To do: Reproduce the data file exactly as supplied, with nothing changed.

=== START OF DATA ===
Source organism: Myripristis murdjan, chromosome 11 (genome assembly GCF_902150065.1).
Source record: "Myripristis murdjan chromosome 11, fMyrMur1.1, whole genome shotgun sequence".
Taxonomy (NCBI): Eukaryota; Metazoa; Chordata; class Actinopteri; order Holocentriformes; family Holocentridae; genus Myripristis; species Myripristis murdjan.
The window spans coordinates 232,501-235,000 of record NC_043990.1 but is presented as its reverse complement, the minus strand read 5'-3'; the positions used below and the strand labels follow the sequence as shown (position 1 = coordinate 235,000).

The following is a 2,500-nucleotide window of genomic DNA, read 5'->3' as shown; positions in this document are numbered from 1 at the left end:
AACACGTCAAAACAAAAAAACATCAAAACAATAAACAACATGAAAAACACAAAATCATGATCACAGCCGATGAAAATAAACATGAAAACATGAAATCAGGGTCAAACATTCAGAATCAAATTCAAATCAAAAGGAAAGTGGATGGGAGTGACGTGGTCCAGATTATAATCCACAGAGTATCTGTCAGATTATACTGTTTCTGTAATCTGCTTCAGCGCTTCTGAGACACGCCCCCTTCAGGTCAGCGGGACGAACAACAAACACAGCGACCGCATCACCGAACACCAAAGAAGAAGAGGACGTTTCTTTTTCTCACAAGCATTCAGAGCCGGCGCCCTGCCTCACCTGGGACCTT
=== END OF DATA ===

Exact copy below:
Source organism: Myripristis murdjan, chromosome 11 (genome assembly GCF_902150065.1).
Source record: "Myripristis murdjan chromosome 11, fMyrMur1.1, whole genome shotgun sequence".
Taxonomy (NCBI): Eukaryota; Metazoa; Chordata; class Actinopteri; order Holocentriformes; family Holocentridae; genus Myripristis; species Myripristis murdjan.
The window spans coordinates 232,501-235,000 of record NC_043990.1 but is presented as its reverse complement, the minus strand read 5'-3'; the positions used below and the strand labels follow the sequence as shown (position 1 = coordinate 235,000).

The following is a 2,500-nucleotide window of genomic DNA, read 5'->3' as shown; positions in this document are numbered from 1 at the left end:
AACACGTCAAAACAAAAAAACATCAAAACAATAAACAACATGAAAAACACAAAATCATGATCACAGCCGATGAAAATAAACATGAAAACATGAAATCAGGGTCAAACATTCAGAATCAAATTCAAATCAAAAGGAAAGTGGATGGGAGTGACGTGGTCCAGATTATAATCCACAGAGTATCTGTCAGATTATACTGTTTCTGTAATCTGCTTCAGCGCTTCTGAGACACGCCCCCTTCAGGTCAGCGGGACGAACAACAAACACAGCGACCGCATCACCGAACACCAAAGAAGAAGAGGACGTTTCTTTTTCTCACAAGCATTCAGAGCCGGCGCCCTGCCTCACCTGGGACCTT